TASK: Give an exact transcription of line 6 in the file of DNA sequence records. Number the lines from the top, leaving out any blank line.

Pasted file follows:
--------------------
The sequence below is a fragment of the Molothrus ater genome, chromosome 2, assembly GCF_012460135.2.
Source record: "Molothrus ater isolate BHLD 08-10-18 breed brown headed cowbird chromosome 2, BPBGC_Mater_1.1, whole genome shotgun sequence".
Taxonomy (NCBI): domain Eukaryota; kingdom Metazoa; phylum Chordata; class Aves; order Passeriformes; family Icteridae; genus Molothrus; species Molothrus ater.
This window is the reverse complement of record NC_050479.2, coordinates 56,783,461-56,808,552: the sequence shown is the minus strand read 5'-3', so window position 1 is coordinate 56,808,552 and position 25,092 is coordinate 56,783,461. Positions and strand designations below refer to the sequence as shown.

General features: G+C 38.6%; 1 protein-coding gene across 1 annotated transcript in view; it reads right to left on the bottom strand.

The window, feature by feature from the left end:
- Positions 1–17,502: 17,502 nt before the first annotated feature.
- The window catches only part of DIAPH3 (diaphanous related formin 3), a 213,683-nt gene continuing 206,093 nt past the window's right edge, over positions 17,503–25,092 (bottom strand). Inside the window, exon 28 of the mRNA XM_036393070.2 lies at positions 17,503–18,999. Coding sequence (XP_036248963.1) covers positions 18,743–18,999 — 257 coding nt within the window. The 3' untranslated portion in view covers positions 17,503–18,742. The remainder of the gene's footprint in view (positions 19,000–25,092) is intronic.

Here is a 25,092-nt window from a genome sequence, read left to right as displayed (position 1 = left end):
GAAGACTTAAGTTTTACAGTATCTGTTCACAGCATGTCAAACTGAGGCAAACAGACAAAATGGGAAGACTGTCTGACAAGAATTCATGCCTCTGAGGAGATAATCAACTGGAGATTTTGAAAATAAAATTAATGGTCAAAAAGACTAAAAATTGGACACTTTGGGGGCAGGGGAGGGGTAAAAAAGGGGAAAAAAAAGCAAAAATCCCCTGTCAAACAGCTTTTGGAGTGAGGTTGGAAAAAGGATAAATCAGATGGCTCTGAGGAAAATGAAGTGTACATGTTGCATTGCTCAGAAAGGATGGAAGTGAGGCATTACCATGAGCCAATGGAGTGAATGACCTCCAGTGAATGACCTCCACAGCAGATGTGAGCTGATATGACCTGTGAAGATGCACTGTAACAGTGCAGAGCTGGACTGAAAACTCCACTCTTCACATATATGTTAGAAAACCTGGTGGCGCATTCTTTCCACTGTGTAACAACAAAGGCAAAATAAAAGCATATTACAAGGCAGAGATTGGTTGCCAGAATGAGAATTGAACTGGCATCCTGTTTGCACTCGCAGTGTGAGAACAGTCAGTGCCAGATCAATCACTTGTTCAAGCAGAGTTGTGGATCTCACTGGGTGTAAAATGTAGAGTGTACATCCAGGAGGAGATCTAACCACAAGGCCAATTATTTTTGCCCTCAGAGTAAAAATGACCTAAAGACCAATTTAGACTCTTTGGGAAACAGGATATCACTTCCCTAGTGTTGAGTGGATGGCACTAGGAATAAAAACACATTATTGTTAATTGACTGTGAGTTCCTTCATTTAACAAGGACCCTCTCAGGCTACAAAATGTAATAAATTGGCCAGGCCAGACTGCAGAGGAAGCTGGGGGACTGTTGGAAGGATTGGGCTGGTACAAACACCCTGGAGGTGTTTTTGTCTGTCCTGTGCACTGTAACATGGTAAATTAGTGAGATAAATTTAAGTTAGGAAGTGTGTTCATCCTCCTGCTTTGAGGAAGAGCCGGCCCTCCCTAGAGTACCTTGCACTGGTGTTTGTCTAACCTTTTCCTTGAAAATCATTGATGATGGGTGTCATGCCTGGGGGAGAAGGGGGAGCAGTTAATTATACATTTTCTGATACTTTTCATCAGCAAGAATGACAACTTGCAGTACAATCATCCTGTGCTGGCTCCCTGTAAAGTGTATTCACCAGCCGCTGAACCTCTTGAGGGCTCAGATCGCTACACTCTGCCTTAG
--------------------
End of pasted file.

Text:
The window, feature by feature from the left end: